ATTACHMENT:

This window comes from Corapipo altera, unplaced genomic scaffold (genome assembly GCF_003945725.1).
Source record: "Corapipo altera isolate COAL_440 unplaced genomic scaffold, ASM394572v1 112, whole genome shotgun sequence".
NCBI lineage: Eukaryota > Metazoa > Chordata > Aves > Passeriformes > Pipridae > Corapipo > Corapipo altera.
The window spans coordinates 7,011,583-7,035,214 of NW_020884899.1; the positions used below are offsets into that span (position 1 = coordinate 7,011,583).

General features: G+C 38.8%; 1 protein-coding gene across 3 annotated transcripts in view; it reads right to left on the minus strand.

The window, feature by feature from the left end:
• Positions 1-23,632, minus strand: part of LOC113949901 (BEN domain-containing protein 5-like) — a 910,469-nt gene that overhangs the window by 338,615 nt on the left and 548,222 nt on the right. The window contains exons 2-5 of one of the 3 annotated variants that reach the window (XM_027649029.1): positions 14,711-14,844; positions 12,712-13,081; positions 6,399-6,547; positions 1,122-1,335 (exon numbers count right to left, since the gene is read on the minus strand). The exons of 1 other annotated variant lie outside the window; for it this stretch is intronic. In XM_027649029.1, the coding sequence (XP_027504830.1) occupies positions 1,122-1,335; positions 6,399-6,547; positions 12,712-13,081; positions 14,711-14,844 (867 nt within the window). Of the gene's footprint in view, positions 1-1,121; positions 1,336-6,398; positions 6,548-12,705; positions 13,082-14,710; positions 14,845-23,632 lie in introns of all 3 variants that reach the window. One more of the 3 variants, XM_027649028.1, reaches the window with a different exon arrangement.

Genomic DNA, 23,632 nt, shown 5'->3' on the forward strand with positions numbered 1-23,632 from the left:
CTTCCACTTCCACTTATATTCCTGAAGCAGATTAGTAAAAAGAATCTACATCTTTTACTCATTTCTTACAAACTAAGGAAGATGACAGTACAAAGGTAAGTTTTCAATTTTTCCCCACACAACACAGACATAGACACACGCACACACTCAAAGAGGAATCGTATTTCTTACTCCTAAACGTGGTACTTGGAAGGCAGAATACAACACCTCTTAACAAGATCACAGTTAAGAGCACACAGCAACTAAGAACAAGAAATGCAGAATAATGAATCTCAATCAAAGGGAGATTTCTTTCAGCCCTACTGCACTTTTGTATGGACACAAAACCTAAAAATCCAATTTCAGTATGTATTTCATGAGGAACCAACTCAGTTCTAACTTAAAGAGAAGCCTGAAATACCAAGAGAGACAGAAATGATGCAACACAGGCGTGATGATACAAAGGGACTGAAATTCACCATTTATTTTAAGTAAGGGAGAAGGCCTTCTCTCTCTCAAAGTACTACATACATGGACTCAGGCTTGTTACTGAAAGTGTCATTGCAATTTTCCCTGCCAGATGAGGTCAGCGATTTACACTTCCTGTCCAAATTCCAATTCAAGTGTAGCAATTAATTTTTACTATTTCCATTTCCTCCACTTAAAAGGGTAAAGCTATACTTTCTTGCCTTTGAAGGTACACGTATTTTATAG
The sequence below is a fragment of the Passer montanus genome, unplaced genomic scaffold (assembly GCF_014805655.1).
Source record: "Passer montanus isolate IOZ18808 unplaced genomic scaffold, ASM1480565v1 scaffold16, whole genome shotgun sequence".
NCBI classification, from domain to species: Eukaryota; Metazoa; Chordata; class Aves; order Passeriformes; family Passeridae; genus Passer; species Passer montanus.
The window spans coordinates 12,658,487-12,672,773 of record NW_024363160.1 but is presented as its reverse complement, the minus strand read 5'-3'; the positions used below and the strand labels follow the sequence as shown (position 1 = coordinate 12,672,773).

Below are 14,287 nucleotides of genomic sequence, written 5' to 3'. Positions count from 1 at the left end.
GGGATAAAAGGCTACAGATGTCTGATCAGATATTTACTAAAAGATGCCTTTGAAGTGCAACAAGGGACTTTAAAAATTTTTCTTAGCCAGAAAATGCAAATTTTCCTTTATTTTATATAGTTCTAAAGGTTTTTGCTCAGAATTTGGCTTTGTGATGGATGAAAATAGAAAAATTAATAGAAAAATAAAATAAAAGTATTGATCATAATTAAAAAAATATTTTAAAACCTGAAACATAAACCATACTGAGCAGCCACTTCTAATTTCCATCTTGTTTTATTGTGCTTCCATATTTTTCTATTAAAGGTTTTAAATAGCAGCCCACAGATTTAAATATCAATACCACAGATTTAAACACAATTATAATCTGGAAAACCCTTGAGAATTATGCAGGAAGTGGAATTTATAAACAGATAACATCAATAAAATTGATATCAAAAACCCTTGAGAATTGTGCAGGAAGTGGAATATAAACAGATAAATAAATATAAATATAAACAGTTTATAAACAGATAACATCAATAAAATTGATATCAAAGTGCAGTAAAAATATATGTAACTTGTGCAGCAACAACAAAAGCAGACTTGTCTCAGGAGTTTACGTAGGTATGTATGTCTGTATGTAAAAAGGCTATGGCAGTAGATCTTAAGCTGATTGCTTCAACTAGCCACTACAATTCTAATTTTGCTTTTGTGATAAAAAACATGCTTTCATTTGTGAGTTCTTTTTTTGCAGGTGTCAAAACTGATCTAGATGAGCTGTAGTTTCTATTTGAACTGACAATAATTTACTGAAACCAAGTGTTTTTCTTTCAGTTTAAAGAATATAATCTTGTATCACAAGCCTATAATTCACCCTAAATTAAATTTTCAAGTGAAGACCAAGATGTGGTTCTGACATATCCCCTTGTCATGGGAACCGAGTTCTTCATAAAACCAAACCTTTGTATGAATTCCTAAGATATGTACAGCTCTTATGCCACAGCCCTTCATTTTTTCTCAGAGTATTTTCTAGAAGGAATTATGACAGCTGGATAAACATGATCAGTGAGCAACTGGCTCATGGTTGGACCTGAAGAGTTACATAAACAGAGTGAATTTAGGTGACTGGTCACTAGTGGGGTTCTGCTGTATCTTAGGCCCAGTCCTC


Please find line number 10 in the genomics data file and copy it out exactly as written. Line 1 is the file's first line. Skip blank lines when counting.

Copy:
The sequence below is a fragment of the Passer montanus genome, unplaced genomic scaffold (assembly GCF_014805655.1).